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Alexander Ranch

Alexander Ranch

Year Inducted: 2007

Region VII

Sun City, Kansas

Nominated by Comanche Pool Prairie Resource Foundation

Ted Alexander

Kansas Ranch Wins Top Environmental Award

Washington, D.C. (July 18, 2007) –The Alexander Ranch of Sun City, Kansas has been selected as one of the regional recipients of the 2007 Environmental Stewardship Award Program (ESAP). The annual award program recognizes cattle operations that are proven stewards of the land, dedicated to natural resource conservation through the use of innovative, cost-effective stewardship practices.

Located just a few miles north of the Oklahoma – Kansas line, the Alexander Ranch was nominated by the Comanche Pool Prairie Resource Foundation and selected from entries submitted within the National Cattlemen’s Beef Association (NCBA)’s Region VII, which includes North and South Dakota, Nebraska and Kansas.


Environmental Stewardship - Alexander Ranch - '07 Award Winner

The 2007 Environmental Stewardship Award Region VII Winner - Alexander Ranch in Sun City, Kansas improves forage productivity and increases the diversity of native plants and wildlife.

“Ted Alexander’s decades of dedication to the improvement of native lands in an area which was once a drastically over-grazed and under-watered deserves national recognition,” says Dave Petty, Chairman of the selection committee. “For Ted, improving and restoring the native forages is his number one goal. He has transformed a degraded ranch into a healthy and profitable ranch business.”

The ranch covers 7,000 acres and has flourished as a custom grazing operation for the past 23 years. Often stocking between 500-700 cow/calf pairs or 2,500 yearlings, the operation runs on a rotational grazing method. When beneficial to the management of the stockpiled forage, cattle are custom grazed during the winter months.

Environmental enhancements to the land include removal of invasive Eastern Red Cedar trees, development of livestock water sources, improvement of forage productivity, and increasing the native plant and wildlife diversity. The ranch is divided into three grazing cells, each consisting of smaller paddocks of acreage.

“The paddock system utilized by the Alexander Ranch has allowed them to continually improve the pastures and to operate with the environment in mind,” says Petty. “Cattle are able to flourish because of the range improvements and stewardship practices. In addition, the ranch has enhanced and developed several innovative water systems.”

Partnering with several agencies, the Alexander Ranch leveraged resources to optimize the land’s environmental capabilities. The ranch works with the Natural Resources Conservation Service (NRCS) and recently utilized the Environmental Quality Incentives Program (EQIP) to install a water system to expand the grazing system.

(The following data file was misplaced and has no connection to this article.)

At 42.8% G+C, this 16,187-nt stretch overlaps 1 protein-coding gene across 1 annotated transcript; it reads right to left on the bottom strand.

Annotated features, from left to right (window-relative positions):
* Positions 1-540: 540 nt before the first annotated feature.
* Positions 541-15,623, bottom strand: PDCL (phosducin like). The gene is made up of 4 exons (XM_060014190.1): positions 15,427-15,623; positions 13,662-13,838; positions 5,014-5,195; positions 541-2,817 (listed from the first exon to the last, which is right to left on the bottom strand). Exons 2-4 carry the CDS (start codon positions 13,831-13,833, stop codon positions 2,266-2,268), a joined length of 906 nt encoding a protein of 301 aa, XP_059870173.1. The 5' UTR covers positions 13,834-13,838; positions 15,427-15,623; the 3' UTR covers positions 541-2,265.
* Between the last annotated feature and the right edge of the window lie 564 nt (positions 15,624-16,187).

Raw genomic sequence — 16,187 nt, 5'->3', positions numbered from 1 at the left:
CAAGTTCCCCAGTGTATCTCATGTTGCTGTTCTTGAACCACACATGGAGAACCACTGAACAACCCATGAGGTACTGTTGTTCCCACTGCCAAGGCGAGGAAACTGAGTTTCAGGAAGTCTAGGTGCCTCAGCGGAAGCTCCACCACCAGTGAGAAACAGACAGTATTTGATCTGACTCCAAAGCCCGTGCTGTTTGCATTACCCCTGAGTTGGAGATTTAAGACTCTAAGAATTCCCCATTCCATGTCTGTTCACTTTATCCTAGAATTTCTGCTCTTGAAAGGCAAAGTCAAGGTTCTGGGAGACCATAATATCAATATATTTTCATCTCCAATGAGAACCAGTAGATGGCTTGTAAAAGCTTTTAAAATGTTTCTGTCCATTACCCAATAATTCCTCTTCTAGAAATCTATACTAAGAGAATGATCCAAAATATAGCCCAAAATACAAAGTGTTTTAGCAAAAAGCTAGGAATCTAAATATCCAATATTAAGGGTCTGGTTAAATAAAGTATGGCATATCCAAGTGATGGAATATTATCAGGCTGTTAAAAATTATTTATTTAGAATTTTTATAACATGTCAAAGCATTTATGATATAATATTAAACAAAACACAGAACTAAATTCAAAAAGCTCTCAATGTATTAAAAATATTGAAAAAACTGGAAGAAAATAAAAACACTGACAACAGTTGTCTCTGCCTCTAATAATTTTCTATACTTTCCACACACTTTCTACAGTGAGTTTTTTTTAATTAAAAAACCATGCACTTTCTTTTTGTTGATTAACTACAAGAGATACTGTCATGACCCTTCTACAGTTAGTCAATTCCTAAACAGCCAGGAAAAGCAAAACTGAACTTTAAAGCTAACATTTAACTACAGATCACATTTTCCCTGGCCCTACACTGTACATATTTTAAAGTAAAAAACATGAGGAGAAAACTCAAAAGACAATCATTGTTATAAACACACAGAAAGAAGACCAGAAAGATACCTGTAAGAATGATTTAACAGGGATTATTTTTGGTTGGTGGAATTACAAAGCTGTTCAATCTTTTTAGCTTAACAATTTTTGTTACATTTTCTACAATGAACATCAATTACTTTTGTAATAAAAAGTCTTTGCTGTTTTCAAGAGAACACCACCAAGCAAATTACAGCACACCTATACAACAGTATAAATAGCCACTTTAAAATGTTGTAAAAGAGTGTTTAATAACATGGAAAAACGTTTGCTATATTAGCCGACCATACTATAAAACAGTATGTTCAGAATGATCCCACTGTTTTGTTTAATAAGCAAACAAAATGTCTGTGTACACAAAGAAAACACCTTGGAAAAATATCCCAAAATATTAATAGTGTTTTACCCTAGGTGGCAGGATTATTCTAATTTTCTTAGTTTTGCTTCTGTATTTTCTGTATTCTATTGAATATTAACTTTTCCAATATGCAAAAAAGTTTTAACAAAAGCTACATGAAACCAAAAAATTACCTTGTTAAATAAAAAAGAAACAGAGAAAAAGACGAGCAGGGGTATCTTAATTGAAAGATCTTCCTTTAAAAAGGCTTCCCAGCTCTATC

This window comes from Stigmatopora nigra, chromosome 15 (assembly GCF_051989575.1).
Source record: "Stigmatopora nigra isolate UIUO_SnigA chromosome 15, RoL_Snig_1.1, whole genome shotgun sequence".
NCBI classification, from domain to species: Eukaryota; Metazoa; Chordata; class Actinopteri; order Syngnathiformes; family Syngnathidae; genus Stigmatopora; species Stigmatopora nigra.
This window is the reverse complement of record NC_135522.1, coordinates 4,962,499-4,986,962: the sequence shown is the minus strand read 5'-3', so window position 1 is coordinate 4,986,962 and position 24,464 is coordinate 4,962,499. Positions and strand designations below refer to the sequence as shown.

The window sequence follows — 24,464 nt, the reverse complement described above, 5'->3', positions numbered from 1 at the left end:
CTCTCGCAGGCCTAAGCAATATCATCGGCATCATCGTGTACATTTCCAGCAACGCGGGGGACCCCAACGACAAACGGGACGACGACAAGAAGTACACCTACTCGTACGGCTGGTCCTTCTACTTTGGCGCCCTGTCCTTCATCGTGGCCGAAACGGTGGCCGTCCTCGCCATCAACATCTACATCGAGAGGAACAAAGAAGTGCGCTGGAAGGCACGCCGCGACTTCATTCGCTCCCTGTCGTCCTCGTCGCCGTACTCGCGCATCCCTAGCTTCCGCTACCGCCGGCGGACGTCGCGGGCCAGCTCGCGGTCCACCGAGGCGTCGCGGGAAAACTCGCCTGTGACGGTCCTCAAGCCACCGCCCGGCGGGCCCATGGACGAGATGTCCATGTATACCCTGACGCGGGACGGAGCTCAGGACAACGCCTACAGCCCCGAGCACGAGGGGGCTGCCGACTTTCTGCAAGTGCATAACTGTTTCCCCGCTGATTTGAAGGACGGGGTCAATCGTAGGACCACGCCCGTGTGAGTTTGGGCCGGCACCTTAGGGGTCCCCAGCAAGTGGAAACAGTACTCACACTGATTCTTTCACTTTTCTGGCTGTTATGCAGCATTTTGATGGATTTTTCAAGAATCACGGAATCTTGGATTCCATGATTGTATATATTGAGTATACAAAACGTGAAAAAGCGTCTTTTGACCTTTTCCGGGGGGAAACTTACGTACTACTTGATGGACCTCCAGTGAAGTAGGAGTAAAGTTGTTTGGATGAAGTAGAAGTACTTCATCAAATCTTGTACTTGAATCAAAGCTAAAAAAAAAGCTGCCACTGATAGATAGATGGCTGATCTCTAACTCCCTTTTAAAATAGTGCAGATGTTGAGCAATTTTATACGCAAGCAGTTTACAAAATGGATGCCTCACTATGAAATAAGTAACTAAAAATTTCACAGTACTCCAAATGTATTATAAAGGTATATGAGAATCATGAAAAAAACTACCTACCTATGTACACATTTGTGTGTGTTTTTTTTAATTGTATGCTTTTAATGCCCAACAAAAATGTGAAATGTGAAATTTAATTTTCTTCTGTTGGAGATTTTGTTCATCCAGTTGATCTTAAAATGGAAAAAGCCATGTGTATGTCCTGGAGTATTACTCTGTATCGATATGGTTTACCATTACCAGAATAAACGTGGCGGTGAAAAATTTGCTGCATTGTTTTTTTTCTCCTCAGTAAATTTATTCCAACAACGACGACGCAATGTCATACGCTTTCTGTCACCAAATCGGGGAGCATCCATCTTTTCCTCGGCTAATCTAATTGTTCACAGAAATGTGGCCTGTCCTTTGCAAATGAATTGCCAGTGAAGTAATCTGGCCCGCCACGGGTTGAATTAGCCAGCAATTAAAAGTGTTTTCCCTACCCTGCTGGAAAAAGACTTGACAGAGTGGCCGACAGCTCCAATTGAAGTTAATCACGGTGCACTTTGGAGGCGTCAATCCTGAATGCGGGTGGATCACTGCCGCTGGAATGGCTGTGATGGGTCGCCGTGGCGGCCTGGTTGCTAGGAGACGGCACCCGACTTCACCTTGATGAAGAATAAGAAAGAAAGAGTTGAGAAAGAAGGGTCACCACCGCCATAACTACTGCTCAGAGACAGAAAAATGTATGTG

Additionally, a cooperative effort with the U.S. Fish and Wildlife Service’s Partners for Fish and Wildlife Program and the Kansas Department of Wildlife and Parks is key to many of Alexander Ranch’s accomplishments. The ranch is home to many wildlife and aquatic species that are candidates for protection under the Endangered Species Act (ESA). As a result of the partnership, the Alexander Ranch was able to enhance water developments, incorporate native forbs on the old cropped areas and expand the grazing system.

“Many leaders in the grazing land industry have sought Ted’s experience to test grazing drought management models due to his own implementation of a drought plan which keeps him on target – that target being the sustainability of the native rangeland resource with which he is entrusted,” says David Kraft, Rangeland Management Specialist with USDA’s NRCS.

The culmination of the Alexander Ranch’s grazing lands management practices has contributed to an increase in stocking rates of over 100 percent from the 1984 level, maintained individual animal performance, and increased the pounds of beef produced per acre while upholding the management goals to improve water quality, water quantity, soil health and native rangelands. Ted’s stewardship practices do not go unnoticed; he has received the Society for Range Management’s Excellence in Grazing Management Award, the Kansas Association of Conservation District’s Grasslands Award, and the Farmer/Rancher Wildlife Conservationist Award from the Kansas Wildlife Federation.

The Alexander Ranch has also entered into an agreement called a Candidate Conservation Agreement with Assurances (CCAA). A CCAA is a written guarantee with the Fish and Wildlife Service (FWS) to address the conservation needs of a species, before they become listed as endangered or threatened. The participants voluntarily commit to implementing specific actions that will remove or reduce the threats to these species, thereby contributing to stabilizing or restoring the species.

“The efforts of Ted Alexander and the Alexander Ranch are truly a success story,” continues Kramos. “This story can be considered a model for ranchers wishing to manage a profitable ranching business while maintaining a strong environmental ethic.”

“Off the ranch, Ted’s lead-by-example approach to life has proven to be a tremendous benefit to the local ranching community, as well as across the state of Kansas,” says Greg Kramos, Acting Kansas Private Lands Coordinator with U.S. Fish and Wildlife Service.

The Environmental Stewardship Award Program, now in its 17th year, is sponsored by Dow AgroSciences LLC and USDA’s NRCS and is administered by NCBA. The 2007 National Winner will be selected from of the ESAP Regional Winners and revealed at the 2008 Cattle Industry Convention in Reno, Nevada next February. For additional information, contact NCBA’s Washington D.C. office at 202-347-0228.

Alexander Ranch

Alexander Ranch

Alexander Ranch

Alexander Ranch